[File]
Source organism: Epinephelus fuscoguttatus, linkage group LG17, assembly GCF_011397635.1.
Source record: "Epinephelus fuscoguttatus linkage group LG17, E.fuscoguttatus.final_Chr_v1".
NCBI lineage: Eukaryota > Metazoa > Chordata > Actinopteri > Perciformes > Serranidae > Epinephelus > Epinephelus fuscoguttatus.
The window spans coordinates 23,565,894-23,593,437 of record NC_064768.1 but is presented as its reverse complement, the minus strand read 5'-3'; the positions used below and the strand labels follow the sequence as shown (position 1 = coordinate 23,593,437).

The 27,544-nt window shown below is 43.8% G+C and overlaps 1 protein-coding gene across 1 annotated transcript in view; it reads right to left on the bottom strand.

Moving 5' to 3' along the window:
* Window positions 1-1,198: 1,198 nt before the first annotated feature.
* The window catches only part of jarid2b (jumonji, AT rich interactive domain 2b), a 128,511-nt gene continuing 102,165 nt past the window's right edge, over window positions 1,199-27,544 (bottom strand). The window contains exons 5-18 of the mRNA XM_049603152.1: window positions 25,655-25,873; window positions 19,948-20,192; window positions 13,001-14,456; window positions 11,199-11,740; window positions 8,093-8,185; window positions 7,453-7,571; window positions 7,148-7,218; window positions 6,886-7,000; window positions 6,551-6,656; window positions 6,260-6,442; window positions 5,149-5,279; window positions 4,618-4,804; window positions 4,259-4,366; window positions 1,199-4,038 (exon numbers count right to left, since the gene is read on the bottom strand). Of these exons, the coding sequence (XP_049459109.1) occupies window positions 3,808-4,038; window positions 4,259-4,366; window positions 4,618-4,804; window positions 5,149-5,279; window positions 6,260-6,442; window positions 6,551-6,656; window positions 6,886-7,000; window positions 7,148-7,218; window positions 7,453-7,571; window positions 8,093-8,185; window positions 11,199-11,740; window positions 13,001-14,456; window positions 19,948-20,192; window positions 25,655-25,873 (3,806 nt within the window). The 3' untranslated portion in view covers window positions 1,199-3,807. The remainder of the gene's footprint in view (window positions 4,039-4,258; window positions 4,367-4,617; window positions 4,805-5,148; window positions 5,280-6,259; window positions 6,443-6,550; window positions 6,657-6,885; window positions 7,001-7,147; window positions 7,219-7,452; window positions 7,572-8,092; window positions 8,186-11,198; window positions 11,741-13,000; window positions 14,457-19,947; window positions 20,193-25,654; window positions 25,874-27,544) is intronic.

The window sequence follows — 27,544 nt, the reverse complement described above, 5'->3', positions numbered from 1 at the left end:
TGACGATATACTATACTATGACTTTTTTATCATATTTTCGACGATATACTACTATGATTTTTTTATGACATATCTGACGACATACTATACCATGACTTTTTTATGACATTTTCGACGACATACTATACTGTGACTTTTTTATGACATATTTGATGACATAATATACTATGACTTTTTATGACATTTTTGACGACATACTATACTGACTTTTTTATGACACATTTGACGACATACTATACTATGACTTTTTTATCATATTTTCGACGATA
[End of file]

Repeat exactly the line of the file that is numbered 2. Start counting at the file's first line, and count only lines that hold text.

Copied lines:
Source record: "Epinephelus fuscoguttatus linkage group LG17, E.fuscoguttatus.final_Chr_v1".